It’s hard to believe but most individuals have gone more than ten years without getting a hearing test.
Harper is one of them. She schedules a checkup and cleaning with her dentist every six months and she shows up dutifully for her annual medical test. She even replaces her timing belt every 6000 miles. But she never remembers to schedule her hearing test.
There are many reasons to get hearing exams, early detection of hearing loss being one of the more important. Knowing how often she should get their hearing tested will help Harper keep her ears (and hearing) as healthy as possible for as long as possible.
So you should get your hearing tested how often?
If the last time Harper got a hearing assessment was over ten years ago, that’s alarming. Or maybe it isn’t. How old she is will largely determine our reaction. Depending on age, recommendations will vary.
- For individuals over 50: The general suggestion is that anybody over fifty years old should schedule yearly hearing evaluations. Hearing loss is more likely to have an affect on your life as you get older because the noise damage that has accumulated over a lifetime will speed up that impairment. Moreover, as we age we’re more likely to have other health conditions that can have an impact on hearing.
- For people under 50: Once every 3 to 10 years is recommended for hearing assessments. Obviously, it’s ok to get a hearing test more often. But once every decade is the bare minimum. If you’ve been subjecting yourself to loud concert noise or work in a field with high volume levels, you should err on the side of caution and get tested more often. After all, it’s painless, easy, and there’s really no good reason not to do it.
You should get your hearing assessed if you experience any of these signs.
Of course, your annual (or semi-annual) hearing assessment isn’t the only good time to make an appointment with us. Signs of hearing loss might begin to crop up. And in those instances, it’s important to contact us and schedule a hearing exam.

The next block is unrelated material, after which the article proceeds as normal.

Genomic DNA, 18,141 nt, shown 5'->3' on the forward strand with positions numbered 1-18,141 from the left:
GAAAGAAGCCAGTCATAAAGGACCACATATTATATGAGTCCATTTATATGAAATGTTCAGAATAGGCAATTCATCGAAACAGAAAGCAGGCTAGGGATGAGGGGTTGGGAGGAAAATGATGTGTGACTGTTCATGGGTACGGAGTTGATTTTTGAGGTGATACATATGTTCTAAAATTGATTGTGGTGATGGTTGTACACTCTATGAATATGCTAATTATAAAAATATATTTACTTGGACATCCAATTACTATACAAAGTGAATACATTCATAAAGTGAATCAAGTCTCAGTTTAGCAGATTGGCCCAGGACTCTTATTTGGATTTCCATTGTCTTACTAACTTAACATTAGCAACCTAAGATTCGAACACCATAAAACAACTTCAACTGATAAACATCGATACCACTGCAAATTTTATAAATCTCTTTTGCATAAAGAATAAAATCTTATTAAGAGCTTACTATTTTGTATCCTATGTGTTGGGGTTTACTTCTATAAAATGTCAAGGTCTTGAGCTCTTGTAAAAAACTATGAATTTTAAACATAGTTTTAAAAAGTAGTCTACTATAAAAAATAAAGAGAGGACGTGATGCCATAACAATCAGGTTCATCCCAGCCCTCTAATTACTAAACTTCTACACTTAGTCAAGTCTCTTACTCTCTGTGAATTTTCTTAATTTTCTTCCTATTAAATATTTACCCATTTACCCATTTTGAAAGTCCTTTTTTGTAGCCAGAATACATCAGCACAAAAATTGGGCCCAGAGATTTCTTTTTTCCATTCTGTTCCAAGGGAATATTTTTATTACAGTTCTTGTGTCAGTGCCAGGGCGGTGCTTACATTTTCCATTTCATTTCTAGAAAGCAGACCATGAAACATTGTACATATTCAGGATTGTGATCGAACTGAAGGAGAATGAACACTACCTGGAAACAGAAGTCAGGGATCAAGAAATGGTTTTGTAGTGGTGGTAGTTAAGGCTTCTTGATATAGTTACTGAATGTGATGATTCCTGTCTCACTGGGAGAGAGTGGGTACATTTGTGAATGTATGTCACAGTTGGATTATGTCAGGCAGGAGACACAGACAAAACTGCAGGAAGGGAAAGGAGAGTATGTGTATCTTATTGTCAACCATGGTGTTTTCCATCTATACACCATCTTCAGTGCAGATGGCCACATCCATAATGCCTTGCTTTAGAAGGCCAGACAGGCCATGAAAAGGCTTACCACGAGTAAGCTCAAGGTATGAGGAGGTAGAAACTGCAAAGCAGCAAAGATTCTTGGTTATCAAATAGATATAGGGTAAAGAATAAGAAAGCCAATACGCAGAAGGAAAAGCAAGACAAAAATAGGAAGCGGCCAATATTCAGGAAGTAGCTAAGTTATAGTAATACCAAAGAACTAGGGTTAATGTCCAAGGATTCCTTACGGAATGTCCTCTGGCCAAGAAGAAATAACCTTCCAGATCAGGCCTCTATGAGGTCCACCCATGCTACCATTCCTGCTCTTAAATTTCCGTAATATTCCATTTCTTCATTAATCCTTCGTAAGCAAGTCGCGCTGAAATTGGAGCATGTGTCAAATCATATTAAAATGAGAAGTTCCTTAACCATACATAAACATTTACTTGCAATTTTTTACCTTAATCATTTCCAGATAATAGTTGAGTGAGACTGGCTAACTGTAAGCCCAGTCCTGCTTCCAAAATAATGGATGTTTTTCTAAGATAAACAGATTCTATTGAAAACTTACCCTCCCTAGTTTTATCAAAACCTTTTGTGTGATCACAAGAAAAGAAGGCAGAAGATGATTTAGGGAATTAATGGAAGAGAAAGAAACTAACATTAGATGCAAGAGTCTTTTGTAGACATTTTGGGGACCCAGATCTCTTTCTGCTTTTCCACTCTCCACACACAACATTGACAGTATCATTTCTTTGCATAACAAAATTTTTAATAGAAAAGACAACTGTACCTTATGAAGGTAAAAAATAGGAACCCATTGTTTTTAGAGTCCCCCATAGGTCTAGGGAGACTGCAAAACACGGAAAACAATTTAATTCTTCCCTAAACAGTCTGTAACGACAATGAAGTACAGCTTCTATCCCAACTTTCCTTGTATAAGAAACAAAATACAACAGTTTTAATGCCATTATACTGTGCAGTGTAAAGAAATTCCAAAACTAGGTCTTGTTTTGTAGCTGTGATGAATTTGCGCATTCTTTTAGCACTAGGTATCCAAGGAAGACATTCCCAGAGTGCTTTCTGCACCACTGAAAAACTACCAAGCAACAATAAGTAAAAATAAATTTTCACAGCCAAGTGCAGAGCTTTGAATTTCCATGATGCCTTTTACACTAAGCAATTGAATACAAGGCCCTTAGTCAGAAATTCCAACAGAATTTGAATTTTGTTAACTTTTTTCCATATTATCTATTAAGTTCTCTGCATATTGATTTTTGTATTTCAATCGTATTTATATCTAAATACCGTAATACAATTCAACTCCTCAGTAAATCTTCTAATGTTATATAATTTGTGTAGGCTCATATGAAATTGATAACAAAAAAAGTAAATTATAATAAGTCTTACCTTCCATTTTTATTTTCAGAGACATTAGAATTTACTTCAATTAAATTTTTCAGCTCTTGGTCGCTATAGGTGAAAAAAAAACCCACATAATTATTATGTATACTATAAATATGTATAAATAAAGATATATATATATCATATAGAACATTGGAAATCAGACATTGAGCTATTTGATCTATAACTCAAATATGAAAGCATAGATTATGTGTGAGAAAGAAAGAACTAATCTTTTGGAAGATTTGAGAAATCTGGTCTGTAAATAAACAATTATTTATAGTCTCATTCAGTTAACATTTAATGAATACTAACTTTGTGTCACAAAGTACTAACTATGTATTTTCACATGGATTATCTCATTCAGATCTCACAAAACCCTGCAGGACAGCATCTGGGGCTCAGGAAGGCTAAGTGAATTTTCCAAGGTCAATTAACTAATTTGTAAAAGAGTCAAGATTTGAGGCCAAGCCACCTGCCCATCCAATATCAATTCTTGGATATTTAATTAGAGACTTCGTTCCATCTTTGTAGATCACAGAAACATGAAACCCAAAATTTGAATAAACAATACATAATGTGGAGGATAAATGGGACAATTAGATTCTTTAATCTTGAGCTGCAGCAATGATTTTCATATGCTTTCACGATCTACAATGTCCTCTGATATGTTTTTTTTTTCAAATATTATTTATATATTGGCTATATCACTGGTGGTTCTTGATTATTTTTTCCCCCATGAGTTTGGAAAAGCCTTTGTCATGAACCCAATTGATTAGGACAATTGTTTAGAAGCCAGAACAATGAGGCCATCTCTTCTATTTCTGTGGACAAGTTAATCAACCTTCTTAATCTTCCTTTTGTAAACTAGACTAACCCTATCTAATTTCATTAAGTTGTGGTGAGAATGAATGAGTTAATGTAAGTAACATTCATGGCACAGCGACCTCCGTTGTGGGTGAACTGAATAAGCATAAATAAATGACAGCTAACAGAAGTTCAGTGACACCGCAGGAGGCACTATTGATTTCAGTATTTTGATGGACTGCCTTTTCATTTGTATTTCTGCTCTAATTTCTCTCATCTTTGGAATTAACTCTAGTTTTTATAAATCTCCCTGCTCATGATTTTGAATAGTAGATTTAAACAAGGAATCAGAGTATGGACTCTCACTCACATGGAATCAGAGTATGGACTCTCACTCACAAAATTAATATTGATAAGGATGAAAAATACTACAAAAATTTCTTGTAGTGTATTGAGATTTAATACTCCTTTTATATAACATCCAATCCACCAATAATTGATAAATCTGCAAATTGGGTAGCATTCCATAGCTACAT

Here are a few indications that you need a hearing test:
- Asking people to slow down or repeat themselves during a conversation.
- Having a very hard time hearing people when talking on the phone, mobile or otherwise.
- Sudden hearing loss in one ear.
- Trouble hearing conversations in loud environments.
- You’re having a difficult time hearing sounds in higher frequencies like consonants.
- Sounds become muffled; it starts to sound as though you always have water in your ears.
- Cranking your television or car stereo up to extremely high volumes.
It’s a strong hint that it’s time to get a hearing exam when the above warning signs begin to add up. You’ll know what’s going on with your ears as soon as you come in for an evaluation.
How will a hearing test be beneficial?
There are lots of reasons why Harper might be late in getting her hearing checked.
Perhaps she hasn’t thought about it.
Maybe she just doesn’t want to deal with it. But getting the recommended hearing tests has concrete benefits.
We can establish a baseline for your hearing, which will help identify any future deviations, even if it’s presently healthy. If you can detect your hearing loss before it becomes obvious, you can better safeguard it.
The point of regular hearing tests is that someone like Harper will be able to identify problems before her hearing is permanently damaged. Your ears will remain healthy longer by having these regular screenings. Think about the effects of hearing loss on your overall health, it’s that important.